Major Republican candidates across the country have been scrambling to distance themselves from billionaire Republican backer Marcus Hiles after it was revealed that he “slapped, choked and dragged [a woman, who was not his wife] by the hair after a night of drinking that included a stop at Sapphire’s Nightclub, a strip club”

Texas’ new governor, Greg Abbott, released this statement, “At no point in time was Governor Abbott or any member of his staff aware of this deeply disturbing incident. Governor Abbott believes that any violence against women is deplorable, unacceptable and shameful,” then joined other Texas donors in donating more than $700,000 they had taken from Hiles away to domestic violence shelters in Texas.

One notable exception to the list of Republican candidates distancing themselves from Hiles and his money is New Mexico’s Susana Martinez.

State senators, White House advisors and statewide domestic violence victim advocates all called on Martinez to follow suit and donate the relatively small amount of $10,400 her personal campaign received from Hiles to the state’s domestic violence prevention programs.

But Martinez said she couldn’t donate that money because she had already spent it. From the Santa Fe Reporter:

Enrique Knell, then a spokesman for the governor, told the Albuquerque Journal in a March article that shedding thousands in contributions donated by the developer, Marcus Hiles, would not be feasible.
On June 3, 2014, Hiles contributed the $10,400 limit to Martinez’ campaign, reports show. His wife, Nancy Hiles, also contributed $10,400.
“The campaign has long since ended, and you can’t return money that’s already been spent,” the Journal quoted Knell as saying.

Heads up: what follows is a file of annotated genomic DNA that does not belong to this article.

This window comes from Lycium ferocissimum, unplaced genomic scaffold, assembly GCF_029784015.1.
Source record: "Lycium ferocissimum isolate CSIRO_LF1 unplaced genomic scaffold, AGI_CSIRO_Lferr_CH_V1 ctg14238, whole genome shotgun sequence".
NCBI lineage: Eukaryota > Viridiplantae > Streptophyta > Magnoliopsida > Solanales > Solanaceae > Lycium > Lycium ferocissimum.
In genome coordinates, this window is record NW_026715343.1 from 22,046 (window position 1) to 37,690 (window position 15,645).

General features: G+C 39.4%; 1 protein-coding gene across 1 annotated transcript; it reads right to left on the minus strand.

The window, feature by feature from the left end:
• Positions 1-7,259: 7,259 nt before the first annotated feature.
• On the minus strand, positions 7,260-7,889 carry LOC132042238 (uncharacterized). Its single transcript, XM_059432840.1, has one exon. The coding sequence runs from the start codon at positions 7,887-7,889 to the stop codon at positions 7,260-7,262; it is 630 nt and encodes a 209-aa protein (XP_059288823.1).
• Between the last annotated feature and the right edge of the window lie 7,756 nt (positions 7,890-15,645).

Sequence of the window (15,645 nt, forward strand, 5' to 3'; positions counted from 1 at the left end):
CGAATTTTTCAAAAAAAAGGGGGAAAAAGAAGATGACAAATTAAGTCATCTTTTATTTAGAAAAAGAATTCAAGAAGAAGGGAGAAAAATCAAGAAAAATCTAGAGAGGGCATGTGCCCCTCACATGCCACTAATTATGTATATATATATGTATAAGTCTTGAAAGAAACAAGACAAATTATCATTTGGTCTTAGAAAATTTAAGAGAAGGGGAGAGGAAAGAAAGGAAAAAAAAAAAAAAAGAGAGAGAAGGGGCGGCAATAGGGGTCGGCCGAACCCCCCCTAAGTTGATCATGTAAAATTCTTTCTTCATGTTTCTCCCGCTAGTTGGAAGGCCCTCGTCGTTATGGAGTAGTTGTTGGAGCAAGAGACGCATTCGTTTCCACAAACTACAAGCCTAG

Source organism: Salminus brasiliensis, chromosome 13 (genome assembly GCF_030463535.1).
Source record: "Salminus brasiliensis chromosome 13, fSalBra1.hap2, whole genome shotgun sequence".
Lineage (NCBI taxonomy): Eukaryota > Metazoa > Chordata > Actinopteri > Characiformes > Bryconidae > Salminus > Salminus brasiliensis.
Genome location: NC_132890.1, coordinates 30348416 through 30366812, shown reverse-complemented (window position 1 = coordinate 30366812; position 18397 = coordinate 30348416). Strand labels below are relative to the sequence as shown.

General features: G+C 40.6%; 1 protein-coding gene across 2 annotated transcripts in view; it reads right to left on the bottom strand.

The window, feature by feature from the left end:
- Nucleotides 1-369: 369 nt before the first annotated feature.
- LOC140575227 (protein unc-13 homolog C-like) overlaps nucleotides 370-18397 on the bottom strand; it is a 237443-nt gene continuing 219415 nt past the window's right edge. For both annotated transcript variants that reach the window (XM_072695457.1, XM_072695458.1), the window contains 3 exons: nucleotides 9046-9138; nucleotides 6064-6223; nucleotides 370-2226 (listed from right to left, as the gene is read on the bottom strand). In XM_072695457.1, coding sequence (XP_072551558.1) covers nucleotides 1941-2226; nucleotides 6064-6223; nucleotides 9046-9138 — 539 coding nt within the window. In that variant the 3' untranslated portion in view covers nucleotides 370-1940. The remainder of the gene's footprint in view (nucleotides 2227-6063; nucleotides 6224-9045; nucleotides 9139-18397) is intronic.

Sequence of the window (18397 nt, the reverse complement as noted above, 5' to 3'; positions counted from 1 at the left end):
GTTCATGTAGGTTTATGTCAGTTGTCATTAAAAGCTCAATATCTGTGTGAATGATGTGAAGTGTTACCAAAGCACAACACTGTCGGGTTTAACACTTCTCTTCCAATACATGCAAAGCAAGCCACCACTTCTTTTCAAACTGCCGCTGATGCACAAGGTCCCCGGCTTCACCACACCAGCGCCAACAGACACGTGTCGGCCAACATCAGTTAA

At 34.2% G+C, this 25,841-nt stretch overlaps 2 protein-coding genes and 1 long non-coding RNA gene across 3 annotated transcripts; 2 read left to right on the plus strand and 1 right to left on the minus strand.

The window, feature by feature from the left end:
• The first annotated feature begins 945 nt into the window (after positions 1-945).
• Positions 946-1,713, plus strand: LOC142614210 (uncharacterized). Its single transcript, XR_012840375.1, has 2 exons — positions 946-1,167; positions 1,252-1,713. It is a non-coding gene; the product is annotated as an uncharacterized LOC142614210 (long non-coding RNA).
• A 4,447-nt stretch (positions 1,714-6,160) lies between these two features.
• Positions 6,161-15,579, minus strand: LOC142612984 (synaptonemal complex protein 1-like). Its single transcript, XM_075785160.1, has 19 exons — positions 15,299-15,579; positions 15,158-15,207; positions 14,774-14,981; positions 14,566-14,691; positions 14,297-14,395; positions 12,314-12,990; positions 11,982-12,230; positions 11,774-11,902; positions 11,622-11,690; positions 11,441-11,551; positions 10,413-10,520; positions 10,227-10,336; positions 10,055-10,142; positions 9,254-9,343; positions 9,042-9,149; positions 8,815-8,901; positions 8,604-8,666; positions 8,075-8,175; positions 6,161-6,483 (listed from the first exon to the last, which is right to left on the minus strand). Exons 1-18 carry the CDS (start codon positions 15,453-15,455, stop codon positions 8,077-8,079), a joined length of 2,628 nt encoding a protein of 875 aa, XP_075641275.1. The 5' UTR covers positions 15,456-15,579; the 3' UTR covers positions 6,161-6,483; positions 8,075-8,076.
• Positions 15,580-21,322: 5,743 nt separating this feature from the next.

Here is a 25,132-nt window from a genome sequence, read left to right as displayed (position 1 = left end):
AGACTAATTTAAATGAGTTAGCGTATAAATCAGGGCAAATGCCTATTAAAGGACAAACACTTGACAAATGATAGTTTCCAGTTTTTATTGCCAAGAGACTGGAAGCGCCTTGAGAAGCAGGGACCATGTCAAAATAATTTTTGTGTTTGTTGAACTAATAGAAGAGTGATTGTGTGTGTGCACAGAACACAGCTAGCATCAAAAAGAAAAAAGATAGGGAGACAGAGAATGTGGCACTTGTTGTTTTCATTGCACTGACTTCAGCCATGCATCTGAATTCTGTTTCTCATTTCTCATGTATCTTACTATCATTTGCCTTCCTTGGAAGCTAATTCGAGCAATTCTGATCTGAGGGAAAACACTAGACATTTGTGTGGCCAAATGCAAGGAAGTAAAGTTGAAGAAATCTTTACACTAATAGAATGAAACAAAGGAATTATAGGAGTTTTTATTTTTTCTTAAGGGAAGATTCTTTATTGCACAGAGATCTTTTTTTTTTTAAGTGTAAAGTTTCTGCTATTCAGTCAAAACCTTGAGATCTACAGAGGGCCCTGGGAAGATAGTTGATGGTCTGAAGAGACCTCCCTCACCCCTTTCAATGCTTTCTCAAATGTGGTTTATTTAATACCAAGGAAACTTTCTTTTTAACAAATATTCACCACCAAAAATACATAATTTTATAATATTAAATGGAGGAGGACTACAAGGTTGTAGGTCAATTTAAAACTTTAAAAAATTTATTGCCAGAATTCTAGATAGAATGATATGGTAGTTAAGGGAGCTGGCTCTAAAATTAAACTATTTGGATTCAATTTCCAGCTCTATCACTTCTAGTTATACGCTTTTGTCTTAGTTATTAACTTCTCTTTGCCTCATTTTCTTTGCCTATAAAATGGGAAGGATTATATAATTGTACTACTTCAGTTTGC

But campaign finance reports filed earlier this week tell a different story.  Again, the SFR:

But new reports filed with the secretary of state’s office for the April 15 campaign reporting deadline show that the same day the Journal published Knell’s quote, Martinez’ committee had roughly $70,000 cash-on-hand…

In the following weeks, campaign finance reports show, Martinez’ campaign committee spent down most of the roughly $70,000 it reported having in the bank when Knell indicated to the Journal otherwise in an article published online on March 17.

Instead of giving Hiles’ contributions to anti-domestic violence causes, as with Republicans across Texas, Martinez’ campaign reported spending $15,000 on Republican Albuquerque school board candidate Peggy Muller-Aragon on April 1; $7,738 in travel on April 6; $10,000 in contributions to another Martinez political committee, Susana PAC, on April 6; and $21,400 on “professional services” to McCleskey Media Strategies, run by her top political advisor Jay McCleksey, on April 6. 

Read the rest of the story from the Santa Fe Reporter, which obtained the police reports from Las Vegas outlining Hiles’ alleged offenses and more about Governor Martinez’s calling for other candidates to give away donations from donors involved in criminal activity against women.

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